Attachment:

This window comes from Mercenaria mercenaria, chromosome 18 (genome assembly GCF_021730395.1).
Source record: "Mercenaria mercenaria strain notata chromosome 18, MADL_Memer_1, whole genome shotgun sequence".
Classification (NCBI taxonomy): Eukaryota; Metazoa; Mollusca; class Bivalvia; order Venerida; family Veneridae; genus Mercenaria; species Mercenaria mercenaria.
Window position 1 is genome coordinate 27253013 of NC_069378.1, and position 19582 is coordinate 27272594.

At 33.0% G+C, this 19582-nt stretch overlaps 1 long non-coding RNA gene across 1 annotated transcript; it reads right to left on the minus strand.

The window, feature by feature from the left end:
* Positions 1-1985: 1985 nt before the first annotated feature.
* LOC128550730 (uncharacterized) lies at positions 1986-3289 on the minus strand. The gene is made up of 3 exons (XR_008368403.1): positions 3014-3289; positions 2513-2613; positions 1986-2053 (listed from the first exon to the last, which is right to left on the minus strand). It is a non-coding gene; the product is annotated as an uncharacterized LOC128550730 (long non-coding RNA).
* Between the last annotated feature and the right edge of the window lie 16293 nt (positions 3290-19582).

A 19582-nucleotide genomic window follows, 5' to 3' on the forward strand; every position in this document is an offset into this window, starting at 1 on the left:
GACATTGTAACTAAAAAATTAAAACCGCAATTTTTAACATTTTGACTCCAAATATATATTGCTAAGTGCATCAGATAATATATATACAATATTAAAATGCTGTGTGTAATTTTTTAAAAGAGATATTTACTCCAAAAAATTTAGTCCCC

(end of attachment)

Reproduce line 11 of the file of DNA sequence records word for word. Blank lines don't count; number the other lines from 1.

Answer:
GACATTGTAACTAAAAAATTAAAACCGCAATTTTTAACATTTTGACTCCAAATATATATTGCTAAGTGCATCAGATAATATATATACAATATTAAAATGCTGTGTGTAATTTTTTAAAAGAGATATTTACTCCAAAAAATTTAGTCCCC